Pervasive 2004

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The following tutorials will be held on April 20 in Vienna. Please note that the tutorials overlap with the workshop sessions, so registering to both is not possible.


T1: Radio Frequency Identification - April 20, 9:00-12:30

Christian Floerkemeier
Institute for Pervasive Computing
ETH Zurich

About the author:


Christian Floerkemeier holds a Ba and MEng degree from Cambridge University in the UK and is currently a research assistant in the group of Prof. Friedemann Mattern at the Institute for Pervasive Computing at ETH Zurich. As part of the industry sponsored research program M-Lab, he was involved in the design and implementation of various RFID based applications. He is also member of the research staff at the Auto-ID Lab in Switzerland. As author of the Auto-ID Center mark-up language PML Core, he has been involved in the standardization effort at the Auto-ID Center for the past two years.


Radio Frequency Identification (RFID) technology is rapidly evolving as a result of increased awareness of its potential in the business community, adoption by developers to bridge the gap between the physical and virtual world and the development of new manufacturing techniques that might allow for low-cost RFID tags.
RFID systems have been successfully used in specialized application domains such as cattle herding, library checkout, car immobilizers and ski ticketing. More recently, the technology has received increased attention as a technology that can provide better transparency and visibility in the supply chain.

Objectives and Outline

The purpose of this tutorial is to provide an overview of RFID systems and their various principles of operation, so that the participants get a better understanding of the challenges and
opportunities involved.

We pursue the objective to explain the operating principles of various available, passive RFID systems across the frequency range from low frequency (LF) to ultrahigh frequencies (UHF). In particular, we will show how the operating principles of RFID systems affect performance indicators such as read range and the
number of tags that can be detected per unit time. This discussion includes RFID system components, reader-transponder coupling and communication and anti-collision algorithms. We will also outline
current standardization efforts in the RFID domain. In particular, we will focus on ISO standards and the Auto-ID Center/EPCglobal standards.

Recent proposals by the research community address the privacy concerns that arise from a large scale deployment of RFID systems. It is our goal to show how, for example, blocker tags or hash-based access control works and to discuss their merits. Finally, future trends in RFID technology and novel application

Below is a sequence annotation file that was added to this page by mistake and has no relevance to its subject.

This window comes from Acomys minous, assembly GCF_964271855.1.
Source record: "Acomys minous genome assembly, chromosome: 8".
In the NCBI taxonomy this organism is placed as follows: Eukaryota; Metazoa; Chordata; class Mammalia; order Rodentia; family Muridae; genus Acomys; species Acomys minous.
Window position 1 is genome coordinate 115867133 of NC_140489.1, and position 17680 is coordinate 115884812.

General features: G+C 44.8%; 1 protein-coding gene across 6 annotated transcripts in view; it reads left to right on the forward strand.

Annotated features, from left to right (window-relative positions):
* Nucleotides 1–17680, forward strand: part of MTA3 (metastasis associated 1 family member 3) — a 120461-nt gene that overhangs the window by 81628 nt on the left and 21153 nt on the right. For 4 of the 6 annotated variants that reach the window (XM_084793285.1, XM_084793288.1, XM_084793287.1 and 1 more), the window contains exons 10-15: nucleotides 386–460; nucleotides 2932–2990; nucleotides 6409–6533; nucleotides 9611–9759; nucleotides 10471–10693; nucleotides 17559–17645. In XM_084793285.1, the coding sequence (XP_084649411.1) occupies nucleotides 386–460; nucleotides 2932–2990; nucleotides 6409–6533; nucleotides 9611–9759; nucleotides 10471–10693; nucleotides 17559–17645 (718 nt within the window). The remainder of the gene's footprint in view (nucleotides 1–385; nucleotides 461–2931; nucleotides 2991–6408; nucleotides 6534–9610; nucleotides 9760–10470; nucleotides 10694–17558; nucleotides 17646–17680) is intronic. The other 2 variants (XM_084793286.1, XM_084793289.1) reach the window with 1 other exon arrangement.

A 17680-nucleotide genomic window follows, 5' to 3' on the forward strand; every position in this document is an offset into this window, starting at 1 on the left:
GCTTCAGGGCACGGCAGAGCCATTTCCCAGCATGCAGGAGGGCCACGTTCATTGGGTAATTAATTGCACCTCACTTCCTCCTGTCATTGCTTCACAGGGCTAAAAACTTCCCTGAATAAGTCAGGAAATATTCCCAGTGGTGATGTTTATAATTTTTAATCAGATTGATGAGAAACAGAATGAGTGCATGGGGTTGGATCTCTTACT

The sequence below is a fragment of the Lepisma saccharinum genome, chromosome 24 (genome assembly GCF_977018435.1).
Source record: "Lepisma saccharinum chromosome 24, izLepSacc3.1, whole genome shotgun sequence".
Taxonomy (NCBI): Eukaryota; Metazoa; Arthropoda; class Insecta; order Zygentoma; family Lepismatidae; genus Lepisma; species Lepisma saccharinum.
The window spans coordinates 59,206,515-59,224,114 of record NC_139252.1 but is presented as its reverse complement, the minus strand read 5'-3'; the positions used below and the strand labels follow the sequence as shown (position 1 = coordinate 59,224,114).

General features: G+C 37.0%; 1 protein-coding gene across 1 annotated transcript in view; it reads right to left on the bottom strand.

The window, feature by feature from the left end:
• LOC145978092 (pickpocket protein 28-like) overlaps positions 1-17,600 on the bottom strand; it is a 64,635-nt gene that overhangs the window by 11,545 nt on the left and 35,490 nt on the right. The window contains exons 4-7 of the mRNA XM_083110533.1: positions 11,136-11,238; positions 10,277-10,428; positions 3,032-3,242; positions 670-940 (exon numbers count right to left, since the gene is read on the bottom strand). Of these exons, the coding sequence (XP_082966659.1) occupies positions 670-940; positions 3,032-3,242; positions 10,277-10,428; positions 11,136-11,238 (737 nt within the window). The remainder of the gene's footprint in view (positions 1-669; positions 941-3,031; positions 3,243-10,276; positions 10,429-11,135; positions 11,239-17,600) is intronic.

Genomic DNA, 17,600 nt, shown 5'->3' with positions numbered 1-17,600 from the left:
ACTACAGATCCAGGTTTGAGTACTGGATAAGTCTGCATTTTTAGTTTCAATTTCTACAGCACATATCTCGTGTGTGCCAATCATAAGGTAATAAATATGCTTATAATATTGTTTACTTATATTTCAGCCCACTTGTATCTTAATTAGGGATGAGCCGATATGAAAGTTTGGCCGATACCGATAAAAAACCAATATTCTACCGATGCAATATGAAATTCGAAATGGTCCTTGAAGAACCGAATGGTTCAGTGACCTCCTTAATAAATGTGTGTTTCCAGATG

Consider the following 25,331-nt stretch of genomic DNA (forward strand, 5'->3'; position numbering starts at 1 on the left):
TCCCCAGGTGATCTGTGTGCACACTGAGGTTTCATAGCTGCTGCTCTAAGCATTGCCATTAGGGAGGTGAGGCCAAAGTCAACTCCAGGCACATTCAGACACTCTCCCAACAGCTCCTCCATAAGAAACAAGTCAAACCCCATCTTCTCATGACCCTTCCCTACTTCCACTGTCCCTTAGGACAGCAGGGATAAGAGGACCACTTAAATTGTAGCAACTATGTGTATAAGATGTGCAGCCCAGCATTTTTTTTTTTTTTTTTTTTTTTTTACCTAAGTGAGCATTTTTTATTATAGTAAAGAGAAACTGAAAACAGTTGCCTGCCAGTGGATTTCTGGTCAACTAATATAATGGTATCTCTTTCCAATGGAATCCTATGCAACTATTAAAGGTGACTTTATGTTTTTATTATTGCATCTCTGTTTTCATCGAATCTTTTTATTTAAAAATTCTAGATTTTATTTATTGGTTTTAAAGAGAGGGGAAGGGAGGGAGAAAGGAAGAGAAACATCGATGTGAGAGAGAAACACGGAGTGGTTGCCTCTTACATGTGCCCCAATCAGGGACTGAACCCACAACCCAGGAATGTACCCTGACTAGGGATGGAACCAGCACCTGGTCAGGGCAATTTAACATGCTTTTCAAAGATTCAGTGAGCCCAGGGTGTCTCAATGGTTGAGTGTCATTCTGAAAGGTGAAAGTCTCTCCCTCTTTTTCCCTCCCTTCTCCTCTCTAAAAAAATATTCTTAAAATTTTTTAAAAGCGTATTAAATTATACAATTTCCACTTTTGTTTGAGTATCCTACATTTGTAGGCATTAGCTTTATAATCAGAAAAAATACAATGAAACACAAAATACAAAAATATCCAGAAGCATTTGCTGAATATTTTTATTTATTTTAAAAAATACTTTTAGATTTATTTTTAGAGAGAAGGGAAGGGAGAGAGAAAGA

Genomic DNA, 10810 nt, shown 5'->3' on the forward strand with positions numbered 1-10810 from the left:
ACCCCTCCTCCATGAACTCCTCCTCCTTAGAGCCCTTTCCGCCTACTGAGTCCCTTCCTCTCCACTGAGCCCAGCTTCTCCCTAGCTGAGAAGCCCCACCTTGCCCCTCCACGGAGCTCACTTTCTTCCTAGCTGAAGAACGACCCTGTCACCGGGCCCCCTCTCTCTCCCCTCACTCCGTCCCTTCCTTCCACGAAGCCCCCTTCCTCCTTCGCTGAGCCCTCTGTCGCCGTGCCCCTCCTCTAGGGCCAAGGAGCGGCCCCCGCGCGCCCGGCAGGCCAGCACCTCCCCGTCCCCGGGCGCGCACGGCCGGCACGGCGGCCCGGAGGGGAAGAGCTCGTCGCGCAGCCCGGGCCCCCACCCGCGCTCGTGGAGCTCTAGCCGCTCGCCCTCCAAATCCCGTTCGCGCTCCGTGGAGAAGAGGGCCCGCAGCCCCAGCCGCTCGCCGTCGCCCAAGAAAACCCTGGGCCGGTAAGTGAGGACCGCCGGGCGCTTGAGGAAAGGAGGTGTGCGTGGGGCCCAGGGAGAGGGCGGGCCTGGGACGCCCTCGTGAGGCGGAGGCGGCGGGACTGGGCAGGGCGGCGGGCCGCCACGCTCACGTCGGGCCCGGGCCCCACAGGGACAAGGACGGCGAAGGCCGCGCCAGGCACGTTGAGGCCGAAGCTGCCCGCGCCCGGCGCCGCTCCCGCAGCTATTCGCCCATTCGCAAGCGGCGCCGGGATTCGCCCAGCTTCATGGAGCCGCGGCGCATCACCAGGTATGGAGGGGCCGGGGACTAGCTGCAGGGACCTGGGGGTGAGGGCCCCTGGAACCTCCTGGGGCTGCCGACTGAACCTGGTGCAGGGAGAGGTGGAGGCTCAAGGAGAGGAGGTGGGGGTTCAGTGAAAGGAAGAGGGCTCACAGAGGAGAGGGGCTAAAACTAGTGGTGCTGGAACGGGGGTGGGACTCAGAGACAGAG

domains are outlined. This includes recent developments at the Auto-ID Center/EPCglobal and the potential availability of low-cost RFID transponders.


The goal of this tutorial is to provide an overview of the rapidly evolving field of RFID technology. Along with the operating principles of various available systems, we will discuss the opportunities and challenges that arise from their use. Recently proposed approaches to address the privacy concerns associated
with large scale deployment of RFID systems are also presented.




T2: User Interface Design for Home Systems - April 20, 14:00 - 17:30

Martin Maguire
Loughborough University
Holywell Building, Holywell Way
Loughborough, Leicestershire LE11 3UZ

About the author:


Dr. Martin Maguire
Martin has a background in both computer studies and ergonomics. He works at the Ergonomics and Safety Research Institute (ESRI) at Loughborough University. His main interests are in the design of interactive systems, pervasive computing, and consumer products to be usable by the general public, including older and disabled people, along with the development of human factors tools, methods and guidelines in these areas. He is currently working on a project within The Application Home Initiative (TAHI) in the UK to establish the feasibility of bringing aggregated services into the home. Martin is a member of the UK Ergonomics Society, the ACM and is on the Council of the UK Usability Professionals Association.



In the future home, it will be possible for devices to be networked and centrally controlled and for services to be provided that can be aggregated together. This raises many issues that affect the end user such as the usability and acceptance of these services. The design of the user interface to support effective control of devices and access to services is therefore critical to the successful acceptance of the connected home concept.


What delegates will learn

  • The need to design the user interface in the knowledge of the home context and use of scenarios to establish the required functions and features.
  • Steps to perform in designing a user interface for a home product or system. Principles and guidelines when designing user interfaces for home systems such as the importance of establishing a clear structure that can be understood by a wide range of people.
  • Practice in creating a paper-based user interface mock-up and testing it with users.

Who should attend?
The session should be of interest to consumer product designers and designers in the area of home systems. It should also be relevant to project managers and marketers in the home systems sector, as well as students taking courses on IT, usability, and HCI (Human-Computer Interaction).


Each delegate will receive a booklet with a copy of the slides presented during the session, the exercise materials, and a set of relevant published papers.



Pervasive 2004      April 18-23      Linz / Vienna, Austria      Back to Top